Legislator: 1 billion fewer plastic bags in Suffolk thanks to new law

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SMITHTOWN -

It's been a little over a year since Suffolk County's plastic bag law went into effect, and lawmakers and environmentalists on Thursday released statistics that they say proves the effectiveness of the law.

Legislator William Spencer says there are now about 1 billion fewer bags in Suffolk alone.

The legislation required stores to charge 5 cents for each plastic and paper carryout bag. Supporters say the law did what it was supposed to do -- change the behavior of shoppers.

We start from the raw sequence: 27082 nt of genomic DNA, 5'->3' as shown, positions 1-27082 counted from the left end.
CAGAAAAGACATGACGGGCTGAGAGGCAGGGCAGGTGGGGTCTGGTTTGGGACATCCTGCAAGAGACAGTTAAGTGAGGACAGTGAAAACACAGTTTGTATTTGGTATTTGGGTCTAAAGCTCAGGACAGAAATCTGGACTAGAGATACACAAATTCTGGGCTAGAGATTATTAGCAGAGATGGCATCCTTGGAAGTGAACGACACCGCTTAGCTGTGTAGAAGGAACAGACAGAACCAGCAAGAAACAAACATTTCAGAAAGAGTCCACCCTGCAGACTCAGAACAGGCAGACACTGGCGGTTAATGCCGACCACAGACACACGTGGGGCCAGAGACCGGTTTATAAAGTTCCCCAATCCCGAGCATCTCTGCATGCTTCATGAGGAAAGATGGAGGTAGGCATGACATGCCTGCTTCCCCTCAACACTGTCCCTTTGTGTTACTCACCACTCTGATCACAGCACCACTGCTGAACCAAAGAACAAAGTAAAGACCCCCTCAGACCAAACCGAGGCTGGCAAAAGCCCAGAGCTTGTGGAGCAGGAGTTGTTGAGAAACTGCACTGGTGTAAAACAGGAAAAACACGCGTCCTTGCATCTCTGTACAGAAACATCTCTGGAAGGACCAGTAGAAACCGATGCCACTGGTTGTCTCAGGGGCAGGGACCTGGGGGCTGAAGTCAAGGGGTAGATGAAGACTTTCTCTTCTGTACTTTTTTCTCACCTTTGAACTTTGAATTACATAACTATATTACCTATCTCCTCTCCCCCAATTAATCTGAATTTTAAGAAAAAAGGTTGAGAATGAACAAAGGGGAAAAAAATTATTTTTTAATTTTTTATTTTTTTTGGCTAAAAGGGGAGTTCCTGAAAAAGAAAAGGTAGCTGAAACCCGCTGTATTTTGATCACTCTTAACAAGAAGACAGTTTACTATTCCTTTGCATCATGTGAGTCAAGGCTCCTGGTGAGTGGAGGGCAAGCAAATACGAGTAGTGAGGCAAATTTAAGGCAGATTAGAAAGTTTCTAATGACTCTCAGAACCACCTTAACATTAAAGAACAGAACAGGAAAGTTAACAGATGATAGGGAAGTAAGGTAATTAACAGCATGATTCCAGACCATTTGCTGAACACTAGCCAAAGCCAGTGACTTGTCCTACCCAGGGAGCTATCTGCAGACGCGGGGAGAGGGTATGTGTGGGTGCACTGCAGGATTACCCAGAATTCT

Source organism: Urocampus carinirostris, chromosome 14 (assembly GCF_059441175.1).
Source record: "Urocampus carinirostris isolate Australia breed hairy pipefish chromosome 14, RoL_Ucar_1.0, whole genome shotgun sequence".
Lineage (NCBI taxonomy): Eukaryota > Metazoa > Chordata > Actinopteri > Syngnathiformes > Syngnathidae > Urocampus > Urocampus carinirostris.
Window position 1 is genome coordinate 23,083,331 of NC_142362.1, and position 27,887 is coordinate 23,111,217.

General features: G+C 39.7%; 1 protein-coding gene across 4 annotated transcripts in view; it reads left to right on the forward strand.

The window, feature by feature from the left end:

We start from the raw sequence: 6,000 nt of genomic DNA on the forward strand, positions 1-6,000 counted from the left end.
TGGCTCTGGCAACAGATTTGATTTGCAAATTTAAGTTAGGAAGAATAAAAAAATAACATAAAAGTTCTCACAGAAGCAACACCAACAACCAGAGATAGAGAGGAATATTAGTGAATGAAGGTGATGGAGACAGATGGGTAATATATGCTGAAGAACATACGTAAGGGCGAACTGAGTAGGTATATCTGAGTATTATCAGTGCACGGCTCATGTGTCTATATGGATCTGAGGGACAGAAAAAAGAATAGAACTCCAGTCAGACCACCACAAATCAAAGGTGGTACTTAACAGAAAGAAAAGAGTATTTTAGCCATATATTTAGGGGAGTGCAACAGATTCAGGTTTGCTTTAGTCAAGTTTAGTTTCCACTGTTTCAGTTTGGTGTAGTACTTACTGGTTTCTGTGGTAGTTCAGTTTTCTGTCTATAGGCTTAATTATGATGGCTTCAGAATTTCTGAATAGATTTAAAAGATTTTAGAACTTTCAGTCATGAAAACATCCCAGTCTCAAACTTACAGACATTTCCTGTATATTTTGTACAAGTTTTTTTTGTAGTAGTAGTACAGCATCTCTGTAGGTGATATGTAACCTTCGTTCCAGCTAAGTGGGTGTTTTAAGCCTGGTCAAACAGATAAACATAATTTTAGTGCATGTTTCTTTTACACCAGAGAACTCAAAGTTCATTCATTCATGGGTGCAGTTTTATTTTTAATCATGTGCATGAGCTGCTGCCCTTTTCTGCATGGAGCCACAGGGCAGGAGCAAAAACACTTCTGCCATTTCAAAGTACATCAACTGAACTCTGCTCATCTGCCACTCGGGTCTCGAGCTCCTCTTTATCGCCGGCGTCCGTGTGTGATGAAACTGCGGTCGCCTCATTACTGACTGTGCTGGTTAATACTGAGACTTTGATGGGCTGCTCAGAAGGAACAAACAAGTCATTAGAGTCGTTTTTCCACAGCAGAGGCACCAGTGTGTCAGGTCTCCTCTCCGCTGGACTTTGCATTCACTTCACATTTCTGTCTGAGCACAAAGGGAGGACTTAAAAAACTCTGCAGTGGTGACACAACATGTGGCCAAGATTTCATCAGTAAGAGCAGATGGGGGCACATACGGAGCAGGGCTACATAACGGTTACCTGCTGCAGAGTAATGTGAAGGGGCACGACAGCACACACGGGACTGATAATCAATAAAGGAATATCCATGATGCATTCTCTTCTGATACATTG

In 2017, 5 percent of customers brought their own bag. That jumped to 26 percent in 2018.

Also in 2017, 20 percent of people didn't use any bags. It was 37 percent the following year.

Seventy-one percent of shoppers used plastic bags in 2017. That dropped to 28 percent in 2018.

Adrienne Esposito, of Citizens Campaign for the Environment, says the numbers show that the law works.

But some shoppers say they don't like the government intervention in their shopping.

Gov. Andrew Cuomo is proposing a ban on all single-use plastic bags in his state budget.

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